1. What does the government buy?

Federal, state, and local government agencies buy everything from cleaning services to spaceships and cancer research, and much more. The key is to determine which government agencies buy the goods and/or services you sell and how they buy them.  Understanding this, you can develop a marketing strategy targeting those agencies. The University of Houston Procurement Technical Assistance Center (UH PTAC) can help you identify potential government customers and learn how to market your goods and services to them.

2. Does the government always award the contract to the low bidder?

No. In many instances the government awards the contract to the company that provides the best value, and this does not necessarily mean the company offering the lowest price. Other factors such as technical capability, past performance, and quality may also be considered. UH PTAC can help you interpret a Request for Quote, Invitation for Bid, and Request for Proposal, so that you understand which evaluation factors will be used in determining who is selected for contract award.

3. Does the government pay on time?

Provided your shipping and invoicing documentation is correct and complete, you can expect a timely payment, usually within 30 days or less.  Federal agencies offer a prompt payment in return for you offering a discounted price off your invoice.  The prompt payment is optional for you to offer to receive an earlier payment date.  Government agencies use Electronic Funds Transfer (EFT) to speed up the payment process.

4. Do I need to be on a GSA schedule in order to do business with the government?

No. Think of the General Services Administration (GSA) as a buying activity for other federal government agencies. GSA awards “schedules” or long-term contracts to vendors who provide certain goods and services required by those agencies. Then, when the agencies have a need for a particular good or service, they can buy it from one of the vendors on the schedule for the per-determined price.  A vendor might get lots of business by being on a GSA schedule, or none - there are no guarantees. UH PTAC can help you determine if your company is a good candidate to apply for a GSA schedule as well as help you through the application process.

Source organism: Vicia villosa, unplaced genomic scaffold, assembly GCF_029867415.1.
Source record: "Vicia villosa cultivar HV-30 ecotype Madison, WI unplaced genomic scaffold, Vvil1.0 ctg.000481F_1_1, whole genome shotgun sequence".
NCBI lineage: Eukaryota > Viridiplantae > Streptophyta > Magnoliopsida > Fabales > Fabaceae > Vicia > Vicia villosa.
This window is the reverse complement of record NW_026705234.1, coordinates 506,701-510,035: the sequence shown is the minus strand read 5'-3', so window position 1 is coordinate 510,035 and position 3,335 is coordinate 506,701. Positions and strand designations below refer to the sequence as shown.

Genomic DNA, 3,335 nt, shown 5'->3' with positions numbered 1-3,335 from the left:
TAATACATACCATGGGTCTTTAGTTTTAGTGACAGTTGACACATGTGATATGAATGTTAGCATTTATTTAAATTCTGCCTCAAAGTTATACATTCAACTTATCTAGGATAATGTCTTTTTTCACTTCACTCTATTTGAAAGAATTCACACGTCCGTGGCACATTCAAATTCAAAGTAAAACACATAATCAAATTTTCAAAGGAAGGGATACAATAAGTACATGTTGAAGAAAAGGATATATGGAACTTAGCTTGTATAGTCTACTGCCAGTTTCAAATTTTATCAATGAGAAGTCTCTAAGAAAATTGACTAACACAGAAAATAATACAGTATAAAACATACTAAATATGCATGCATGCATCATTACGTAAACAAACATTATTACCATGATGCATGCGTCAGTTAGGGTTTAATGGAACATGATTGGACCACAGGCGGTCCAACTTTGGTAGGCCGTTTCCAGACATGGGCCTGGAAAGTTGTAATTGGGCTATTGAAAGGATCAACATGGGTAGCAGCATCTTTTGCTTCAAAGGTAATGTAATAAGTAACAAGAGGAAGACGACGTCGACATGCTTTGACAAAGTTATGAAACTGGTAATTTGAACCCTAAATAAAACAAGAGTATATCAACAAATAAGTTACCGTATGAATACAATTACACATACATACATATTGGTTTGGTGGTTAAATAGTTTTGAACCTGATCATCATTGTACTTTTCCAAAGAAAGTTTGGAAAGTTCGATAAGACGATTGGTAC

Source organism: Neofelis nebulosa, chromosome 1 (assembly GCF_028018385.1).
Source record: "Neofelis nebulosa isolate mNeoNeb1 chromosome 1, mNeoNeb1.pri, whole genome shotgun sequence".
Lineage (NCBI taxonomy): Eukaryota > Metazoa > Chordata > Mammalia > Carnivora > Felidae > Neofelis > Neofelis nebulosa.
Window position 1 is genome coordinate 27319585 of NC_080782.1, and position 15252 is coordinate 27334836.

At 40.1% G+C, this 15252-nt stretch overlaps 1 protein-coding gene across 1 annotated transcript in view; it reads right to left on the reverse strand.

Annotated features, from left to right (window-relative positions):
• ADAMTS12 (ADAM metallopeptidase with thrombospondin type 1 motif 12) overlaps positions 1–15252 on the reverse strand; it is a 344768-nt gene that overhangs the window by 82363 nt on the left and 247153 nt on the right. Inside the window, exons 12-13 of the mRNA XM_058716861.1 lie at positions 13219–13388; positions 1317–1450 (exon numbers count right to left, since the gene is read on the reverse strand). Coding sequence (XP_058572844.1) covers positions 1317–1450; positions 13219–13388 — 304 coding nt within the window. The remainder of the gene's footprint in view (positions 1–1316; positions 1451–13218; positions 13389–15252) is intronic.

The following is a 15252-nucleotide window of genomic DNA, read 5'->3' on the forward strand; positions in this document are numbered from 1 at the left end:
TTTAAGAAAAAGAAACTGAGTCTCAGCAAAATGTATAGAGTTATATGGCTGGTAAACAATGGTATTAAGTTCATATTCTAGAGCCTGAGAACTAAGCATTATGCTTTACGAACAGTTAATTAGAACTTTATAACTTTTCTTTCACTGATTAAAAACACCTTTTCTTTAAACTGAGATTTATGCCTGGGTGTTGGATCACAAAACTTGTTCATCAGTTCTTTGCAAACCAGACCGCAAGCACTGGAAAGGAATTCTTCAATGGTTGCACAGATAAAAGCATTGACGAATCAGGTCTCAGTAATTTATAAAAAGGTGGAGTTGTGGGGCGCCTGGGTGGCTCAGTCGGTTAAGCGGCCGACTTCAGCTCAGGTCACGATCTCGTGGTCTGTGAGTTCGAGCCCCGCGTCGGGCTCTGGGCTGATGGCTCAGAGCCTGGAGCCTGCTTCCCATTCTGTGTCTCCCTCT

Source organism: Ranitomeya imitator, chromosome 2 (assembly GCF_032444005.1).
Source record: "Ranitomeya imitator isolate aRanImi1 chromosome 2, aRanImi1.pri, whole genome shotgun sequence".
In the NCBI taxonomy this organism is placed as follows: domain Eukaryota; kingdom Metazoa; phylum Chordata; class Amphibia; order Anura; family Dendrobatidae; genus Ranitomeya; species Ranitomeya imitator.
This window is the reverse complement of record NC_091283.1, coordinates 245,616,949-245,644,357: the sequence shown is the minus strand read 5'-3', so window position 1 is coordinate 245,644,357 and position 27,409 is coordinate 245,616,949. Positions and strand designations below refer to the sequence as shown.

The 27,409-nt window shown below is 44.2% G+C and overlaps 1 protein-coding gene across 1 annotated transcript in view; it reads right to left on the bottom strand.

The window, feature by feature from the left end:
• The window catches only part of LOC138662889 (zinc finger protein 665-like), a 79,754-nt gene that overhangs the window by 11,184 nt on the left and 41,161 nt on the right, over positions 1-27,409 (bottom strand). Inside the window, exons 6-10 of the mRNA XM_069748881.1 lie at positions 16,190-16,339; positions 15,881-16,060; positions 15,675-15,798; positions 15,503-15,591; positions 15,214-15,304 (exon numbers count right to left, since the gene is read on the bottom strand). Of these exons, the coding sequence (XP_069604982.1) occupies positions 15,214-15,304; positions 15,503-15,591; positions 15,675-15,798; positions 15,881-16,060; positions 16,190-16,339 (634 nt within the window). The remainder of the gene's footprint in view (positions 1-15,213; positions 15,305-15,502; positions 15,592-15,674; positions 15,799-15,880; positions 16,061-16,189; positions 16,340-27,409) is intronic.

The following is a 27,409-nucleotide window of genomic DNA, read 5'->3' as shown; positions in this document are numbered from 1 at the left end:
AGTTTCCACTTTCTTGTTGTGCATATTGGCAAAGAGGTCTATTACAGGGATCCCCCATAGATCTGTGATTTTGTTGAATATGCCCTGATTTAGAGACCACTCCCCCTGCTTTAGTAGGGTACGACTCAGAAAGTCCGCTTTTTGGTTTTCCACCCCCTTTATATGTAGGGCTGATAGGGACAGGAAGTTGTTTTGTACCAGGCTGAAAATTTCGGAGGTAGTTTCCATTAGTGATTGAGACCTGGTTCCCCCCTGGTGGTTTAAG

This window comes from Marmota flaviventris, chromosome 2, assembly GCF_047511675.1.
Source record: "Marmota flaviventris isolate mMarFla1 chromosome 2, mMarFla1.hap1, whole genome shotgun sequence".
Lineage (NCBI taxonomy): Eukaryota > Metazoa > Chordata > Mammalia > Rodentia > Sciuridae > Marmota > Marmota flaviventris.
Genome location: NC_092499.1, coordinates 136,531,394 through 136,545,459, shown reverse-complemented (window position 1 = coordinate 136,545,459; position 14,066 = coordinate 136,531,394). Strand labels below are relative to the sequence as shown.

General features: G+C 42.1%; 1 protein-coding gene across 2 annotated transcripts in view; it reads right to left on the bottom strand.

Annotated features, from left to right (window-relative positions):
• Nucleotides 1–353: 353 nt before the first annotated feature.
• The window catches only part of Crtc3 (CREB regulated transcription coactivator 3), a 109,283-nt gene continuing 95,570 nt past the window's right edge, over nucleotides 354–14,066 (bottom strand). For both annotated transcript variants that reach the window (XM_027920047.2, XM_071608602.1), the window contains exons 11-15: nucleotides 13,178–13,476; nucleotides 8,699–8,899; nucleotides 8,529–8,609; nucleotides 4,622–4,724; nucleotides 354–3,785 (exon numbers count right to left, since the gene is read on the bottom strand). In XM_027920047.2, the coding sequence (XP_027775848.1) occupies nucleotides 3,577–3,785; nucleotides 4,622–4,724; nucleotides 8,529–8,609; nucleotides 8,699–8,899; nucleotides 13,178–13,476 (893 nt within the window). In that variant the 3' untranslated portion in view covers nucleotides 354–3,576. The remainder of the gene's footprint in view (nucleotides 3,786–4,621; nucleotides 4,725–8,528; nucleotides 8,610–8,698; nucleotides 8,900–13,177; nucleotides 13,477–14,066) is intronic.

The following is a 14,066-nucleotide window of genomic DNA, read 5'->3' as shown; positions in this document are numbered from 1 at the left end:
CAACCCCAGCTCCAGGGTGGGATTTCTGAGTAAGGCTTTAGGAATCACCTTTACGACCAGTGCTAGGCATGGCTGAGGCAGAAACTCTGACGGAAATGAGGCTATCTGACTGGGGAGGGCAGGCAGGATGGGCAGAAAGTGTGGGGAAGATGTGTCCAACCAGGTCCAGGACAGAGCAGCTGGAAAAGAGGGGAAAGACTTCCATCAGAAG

5. Do I need to be certified in order to bid on government contracts?

No. The government does not require any general certification for a company to be eligible to bid on contracts. Companies must meet all requirement(s) of each solicitation. Some solicitations may be "set aside" or have subcontracting goals for companies that have socio and economically disadvantages - like being small - or for individuals that hold certain certifications, such as minorities, women, and Service-Disabled Veteran-Owned Small Business. Some companies may qualify for certifications that may afford preference on certain contracts or may increase the opportunity for subcontracting opportunities.  UH PTAC can educate you on the eligibility and application process for federal, state, and local government certification programs.

6. What are the federal government's small business certifications?


8(a) – The SBA's Section 8(a) Business Development Program - named for a section of the Small Business Act, is a business development program created to help small disadvantaged businesses compete in the American economy and access the federal procurement market.  

To be eligible, the applicant firm:

  • must be a for-profit small business.
  • must be 51% or more unconditionally owned and controlled by one or more socially and economically disadvantaged individuals who are of good character and citizens of the United States.
  • must demonstrate potential for success.
  • must have a personal net worth of $750,000 or less, gross income for three years is $350,000 or less, and assets of $6M or less. 
  • must have been in business for 2 years (evidence by tax returns.)

Visit SBA’s 8(a) Business Development Program website.